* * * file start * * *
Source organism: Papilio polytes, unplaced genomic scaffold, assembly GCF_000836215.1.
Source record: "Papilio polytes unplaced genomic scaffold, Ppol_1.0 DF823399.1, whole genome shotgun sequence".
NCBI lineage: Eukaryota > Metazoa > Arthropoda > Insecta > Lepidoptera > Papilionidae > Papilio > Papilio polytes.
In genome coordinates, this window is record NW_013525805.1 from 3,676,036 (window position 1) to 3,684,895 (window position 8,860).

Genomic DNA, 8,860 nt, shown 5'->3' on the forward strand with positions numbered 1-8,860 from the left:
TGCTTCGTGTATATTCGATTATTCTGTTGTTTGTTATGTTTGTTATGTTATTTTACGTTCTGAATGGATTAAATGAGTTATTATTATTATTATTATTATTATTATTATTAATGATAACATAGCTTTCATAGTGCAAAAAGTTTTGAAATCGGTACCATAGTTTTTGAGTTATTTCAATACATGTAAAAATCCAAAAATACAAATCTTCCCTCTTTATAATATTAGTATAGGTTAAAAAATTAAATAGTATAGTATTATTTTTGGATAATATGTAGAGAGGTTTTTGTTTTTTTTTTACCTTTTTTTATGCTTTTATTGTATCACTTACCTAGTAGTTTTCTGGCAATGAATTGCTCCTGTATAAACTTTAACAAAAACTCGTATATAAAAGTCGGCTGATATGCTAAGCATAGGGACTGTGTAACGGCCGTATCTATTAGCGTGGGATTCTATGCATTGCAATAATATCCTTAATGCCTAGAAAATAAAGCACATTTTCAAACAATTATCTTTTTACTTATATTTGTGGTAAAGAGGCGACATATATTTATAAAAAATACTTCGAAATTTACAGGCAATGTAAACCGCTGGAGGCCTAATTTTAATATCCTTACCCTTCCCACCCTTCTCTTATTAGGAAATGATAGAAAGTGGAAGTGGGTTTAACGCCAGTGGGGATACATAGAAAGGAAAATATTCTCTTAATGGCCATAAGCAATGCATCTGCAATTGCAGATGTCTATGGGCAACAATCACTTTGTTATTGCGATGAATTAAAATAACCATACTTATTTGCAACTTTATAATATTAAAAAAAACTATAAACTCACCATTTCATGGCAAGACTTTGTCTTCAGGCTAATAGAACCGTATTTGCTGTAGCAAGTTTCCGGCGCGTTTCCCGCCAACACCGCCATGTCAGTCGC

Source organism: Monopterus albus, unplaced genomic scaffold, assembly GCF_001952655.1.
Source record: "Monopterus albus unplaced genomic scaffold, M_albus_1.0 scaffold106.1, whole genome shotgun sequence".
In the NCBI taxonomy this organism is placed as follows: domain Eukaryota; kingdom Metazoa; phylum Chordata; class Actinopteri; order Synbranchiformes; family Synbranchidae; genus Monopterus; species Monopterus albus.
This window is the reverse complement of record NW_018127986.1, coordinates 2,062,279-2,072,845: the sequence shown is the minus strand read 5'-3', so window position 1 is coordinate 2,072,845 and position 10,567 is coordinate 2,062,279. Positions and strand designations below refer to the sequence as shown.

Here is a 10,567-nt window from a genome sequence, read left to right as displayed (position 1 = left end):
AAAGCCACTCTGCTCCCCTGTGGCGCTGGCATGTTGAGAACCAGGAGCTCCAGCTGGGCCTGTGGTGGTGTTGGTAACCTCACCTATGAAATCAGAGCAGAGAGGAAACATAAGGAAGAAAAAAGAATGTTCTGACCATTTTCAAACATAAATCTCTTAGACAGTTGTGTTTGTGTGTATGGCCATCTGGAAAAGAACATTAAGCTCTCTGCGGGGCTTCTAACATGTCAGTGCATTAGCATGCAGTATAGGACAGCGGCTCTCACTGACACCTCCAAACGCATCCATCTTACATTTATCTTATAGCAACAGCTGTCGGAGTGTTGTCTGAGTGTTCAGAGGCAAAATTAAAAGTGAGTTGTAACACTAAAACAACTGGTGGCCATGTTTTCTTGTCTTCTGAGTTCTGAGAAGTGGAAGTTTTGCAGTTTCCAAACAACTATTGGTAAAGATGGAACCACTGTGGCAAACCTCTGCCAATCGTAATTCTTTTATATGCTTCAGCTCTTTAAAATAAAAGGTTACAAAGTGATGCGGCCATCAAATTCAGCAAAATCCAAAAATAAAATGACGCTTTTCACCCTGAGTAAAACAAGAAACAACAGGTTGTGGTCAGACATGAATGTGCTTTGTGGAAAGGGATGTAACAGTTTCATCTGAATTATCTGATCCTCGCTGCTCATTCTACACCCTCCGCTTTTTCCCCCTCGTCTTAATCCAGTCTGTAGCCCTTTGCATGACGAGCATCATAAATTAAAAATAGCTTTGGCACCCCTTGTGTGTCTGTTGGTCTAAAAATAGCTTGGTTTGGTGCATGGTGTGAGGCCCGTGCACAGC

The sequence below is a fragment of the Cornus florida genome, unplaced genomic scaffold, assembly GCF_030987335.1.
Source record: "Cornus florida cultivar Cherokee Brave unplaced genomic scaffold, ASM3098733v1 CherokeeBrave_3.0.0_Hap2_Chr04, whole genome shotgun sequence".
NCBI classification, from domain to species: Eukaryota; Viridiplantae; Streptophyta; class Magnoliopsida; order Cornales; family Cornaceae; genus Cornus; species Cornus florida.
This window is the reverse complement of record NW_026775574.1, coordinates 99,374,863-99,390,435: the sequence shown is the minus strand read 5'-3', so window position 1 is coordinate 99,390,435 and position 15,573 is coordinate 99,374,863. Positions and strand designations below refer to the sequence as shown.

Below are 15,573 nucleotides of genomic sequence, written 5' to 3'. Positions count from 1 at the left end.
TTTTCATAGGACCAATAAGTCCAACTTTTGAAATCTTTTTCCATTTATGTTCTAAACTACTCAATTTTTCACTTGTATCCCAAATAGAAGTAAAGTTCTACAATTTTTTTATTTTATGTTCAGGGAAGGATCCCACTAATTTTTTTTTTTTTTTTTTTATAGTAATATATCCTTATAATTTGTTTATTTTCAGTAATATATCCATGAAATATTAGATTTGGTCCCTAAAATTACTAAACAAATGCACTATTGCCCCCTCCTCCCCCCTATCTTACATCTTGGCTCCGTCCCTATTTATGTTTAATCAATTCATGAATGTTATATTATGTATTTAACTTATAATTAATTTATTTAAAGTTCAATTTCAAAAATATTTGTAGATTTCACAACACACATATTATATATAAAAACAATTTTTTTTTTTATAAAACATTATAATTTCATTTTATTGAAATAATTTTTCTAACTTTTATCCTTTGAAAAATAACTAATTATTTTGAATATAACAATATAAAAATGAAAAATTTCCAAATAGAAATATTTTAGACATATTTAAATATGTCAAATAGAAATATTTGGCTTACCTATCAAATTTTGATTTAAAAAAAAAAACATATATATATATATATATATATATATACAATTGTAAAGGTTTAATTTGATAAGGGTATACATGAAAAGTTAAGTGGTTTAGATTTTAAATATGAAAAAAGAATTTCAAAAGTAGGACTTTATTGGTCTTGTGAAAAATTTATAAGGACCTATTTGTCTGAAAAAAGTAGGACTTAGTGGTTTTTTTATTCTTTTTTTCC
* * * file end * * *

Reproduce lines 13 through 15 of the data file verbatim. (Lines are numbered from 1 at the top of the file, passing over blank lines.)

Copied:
The sequence below is a fragment of the Cornus florida genome, unplaced genomic scaffold, assembly GCF_030987335.1.
Source record: "Cornus florida cultivar Cherokee Brave unplaced genomic scaffold, ASM3098733v1 CherokeeBrave_3.0.0_Hap2_Chr04, whole genome shotgun sequence".
NCBI classification, from domain to species: Eukaryota; Viridiplantae; Streptophyta; class Magnoliopsida; order Cornales; family Cornaceae; genus Cornus; species Cornus florida.